A recent review of published studies in non-human mammals examines "sexual disturbance," or male behavior towards a female around mating that can be costly for the female--for example, that might inflict physical harm or cause mother-offspring separation. The findings are published in Mammal Review.
The author, Marcelo H. Cassini, PhD, of the Laboratorio de Biología del Comportamiento, in Argentina, found that sexual disturbance was frequent in 4 of the 32 mammalian orders examined: Primates, Artiodactyla, Carnivora, and Cetacea, which all include species with polygyny (in which a male mates with multiple females). The most common response of females to sexual disturbance was grouping around a dominant male.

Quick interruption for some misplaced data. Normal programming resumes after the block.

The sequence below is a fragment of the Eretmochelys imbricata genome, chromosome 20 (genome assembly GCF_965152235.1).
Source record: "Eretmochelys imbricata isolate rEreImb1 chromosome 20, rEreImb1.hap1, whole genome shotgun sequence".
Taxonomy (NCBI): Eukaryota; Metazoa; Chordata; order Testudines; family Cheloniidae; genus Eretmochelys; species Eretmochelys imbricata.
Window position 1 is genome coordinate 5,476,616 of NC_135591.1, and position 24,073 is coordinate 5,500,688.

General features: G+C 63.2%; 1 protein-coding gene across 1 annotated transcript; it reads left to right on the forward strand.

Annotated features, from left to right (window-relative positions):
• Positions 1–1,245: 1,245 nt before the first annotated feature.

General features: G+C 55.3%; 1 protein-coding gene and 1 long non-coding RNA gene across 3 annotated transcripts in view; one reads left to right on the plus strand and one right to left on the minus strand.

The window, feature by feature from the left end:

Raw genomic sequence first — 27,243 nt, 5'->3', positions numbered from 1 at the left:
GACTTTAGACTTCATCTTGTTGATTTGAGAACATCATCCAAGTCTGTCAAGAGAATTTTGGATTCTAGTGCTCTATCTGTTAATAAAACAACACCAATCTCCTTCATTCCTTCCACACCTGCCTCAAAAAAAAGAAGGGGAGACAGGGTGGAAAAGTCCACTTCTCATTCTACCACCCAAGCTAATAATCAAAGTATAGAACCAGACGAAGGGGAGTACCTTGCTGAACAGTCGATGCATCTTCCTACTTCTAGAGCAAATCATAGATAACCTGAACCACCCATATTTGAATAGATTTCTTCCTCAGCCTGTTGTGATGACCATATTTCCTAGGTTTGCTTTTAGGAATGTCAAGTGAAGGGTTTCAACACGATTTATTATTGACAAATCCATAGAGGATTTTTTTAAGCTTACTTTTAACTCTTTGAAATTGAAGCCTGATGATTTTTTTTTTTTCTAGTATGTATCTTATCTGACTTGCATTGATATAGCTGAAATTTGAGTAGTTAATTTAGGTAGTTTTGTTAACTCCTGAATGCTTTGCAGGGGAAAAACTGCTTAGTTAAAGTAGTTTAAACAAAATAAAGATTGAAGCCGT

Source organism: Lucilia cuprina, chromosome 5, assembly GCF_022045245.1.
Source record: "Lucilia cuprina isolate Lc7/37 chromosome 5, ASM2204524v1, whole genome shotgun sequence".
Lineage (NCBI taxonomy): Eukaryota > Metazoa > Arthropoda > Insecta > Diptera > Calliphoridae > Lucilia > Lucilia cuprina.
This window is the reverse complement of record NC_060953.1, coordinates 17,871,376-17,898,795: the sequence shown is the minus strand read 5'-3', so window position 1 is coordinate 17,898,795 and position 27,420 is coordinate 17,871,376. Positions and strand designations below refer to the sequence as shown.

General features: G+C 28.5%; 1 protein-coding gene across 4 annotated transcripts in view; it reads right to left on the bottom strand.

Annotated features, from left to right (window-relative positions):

The most common expression of sexual conflict around copulation was seen in behaviors associated with female retention attempts that cause minor harm. Research suggests that the most common response of females to sexual disturbance comprises female grouping around a dominant male.
Additional research is needed to see whether sexual disturbance affects the reproductive success of males and females.
"This review suggests that sexual aggression is a rare behavior among the thousands of species of mammals," Dr. Cassini said.